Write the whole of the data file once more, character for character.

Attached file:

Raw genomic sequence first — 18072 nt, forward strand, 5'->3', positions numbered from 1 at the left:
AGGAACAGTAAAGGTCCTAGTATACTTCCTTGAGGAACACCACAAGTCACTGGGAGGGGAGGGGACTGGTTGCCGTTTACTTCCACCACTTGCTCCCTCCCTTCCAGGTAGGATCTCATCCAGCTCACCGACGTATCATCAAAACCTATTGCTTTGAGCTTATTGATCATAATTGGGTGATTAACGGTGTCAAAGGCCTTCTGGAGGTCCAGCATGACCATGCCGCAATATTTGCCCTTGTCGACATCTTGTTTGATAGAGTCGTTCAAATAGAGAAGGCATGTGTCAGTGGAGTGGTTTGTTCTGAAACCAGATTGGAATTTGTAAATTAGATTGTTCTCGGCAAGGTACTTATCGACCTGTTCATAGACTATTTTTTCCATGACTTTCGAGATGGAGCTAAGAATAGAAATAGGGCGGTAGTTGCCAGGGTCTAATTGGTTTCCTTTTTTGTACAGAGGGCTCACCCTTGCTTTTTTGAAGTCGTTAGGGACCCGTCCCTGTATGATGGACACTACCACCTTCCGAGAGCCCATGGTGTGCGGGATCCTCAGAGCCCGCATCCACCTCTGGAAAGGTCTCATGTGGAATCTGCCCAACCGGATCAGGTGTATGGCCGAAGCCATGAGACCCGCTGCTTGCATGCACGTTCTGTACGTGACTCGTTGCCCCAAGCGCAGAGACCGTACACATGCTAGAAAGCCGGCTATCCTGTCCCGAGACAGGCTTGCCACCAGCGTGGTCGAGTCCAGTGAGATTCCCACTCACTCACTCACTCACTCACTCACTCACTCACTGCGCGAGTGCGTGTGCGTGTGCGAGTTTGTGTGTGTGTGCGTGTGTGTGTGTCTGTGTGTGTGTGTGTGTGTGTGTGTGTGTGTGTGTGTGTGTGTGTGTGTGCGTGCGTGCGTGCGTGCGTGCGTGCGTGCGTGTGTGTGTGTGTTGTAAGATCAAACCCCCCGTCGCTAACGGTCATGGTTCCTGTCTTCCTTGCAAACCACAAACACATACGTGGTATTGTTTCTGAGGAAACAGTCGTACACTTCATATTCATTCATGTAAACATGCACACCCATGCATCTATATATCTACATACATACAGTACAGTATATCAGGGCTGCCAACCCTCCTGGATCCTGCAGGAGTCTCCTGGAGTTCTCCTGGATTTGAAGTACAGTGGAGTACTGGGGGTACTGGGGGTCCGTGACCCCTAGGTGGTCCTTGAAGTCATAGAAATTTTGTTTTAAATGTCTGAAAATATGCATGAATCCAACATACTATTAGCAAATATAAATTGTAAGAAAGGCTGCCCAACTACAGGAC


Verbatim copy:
Raw genomic sequence first — 18072 nt, forward strand, 5'->3', positions numbered from 1 at the left:
AGGAACAGTAAAGGTCCTAGTATACTTCCTTGAGGAACACCACAAGTCACTGGGAGGGGAGGGGACTGGTTGCCGTTTACTTCCACCACTTGCTCCCTCCCTTCCAGGTAGGATCTCATCCAGCTCACCGACGTATCATCAAAACCTATTGCTTTGAGCTTATTGATCATAATTGGGTGATTAACGGTGTCAAAGGCCTTCTGGAGGTCCAGCATGACCATGCCGCAATATTTGCCCTTGTCGACATCTTGTTTGATAGAGTCGTTCAAATAGAGAAGGCATGTGTCAGTGGAGTGGTTTGTTCTGAAACCAGATTGGAATTTGTAAATTAGATTGTTCTCGGCAAGGTACTTATCGACCTGTTCATAGACTATTTTTTCCATGACTTTCGAGATGGAGCTAAGAATAGAAATAGGGCGGTAGTTGCCAGGGTCTAATTGGTTTCCTTTTTTGTACAGAGGGCTCACCCTTGCTTTTTTGAAGTCGTTAGGGACCCGTCCCTGTATGATGGACACTACCACCTTCCGAGAGCCCATGGTGTGCGGGATCCTCAGAGCCCGCATCCACCTCTGGAAAGGTCTCATGTGGAATCTGCCCAACCGGATCAGGTGTATGGCCGAAGCCATGAGACCCGCTGCTTGCATGCACGTTCTGTACGTGACTCGTTGCCCCAAGCGCAGAGACCGTACACATGCTAGAAAGCCGGCTATCCTGTCCCGAGACAGGCTTGCCACCAGCGTGGTCGAGTCCAGTGAGATTCCCACTCACTCACTCACTCACTCACTCACTCACTCACTGCGCGAGTGCGTGTGCGTGTGCGAGTTTGTGTGTGTGTGCGTGTGTGTGTGTCTGTGTGTGTGTGTGTGTGTGTGTGTGTGTGTGTGTGTGTGTGTGTGTGTGCGTGCGTGCGTGCGTGCGTGCGTGCGTGCGTGTGTGTGTGTGTTGTAAGATCAAACCCCCCGTCGCTAACGGTCATGGTTCCTGTCTTCCTTGCAAACCACAAACACATACGTGGTATTGTTTCTGAGGAAACAGTCGTACACTTCATATTCATTCATGTAAACATGCACACCCATGCATCTATATATCTACATACATACAGTACAGTATATCAGGGCTGCCAACCCTCCTGGATCCTGCAGGAGTCTCCTGGAGTTCTCCTGGATTTGAAGTACAGTGGAGTACTGGGGGTACTGGGGGTCCGTGACCCCTAGGTGGTCCTTGAAGTCATAGAAATTTTGTTTTAAATGTCTGAAAATATGCATGAATCCAACATACTATTAGCAAATATAAATTGTAAGAAAGGCTGCCCAACTACAGGAC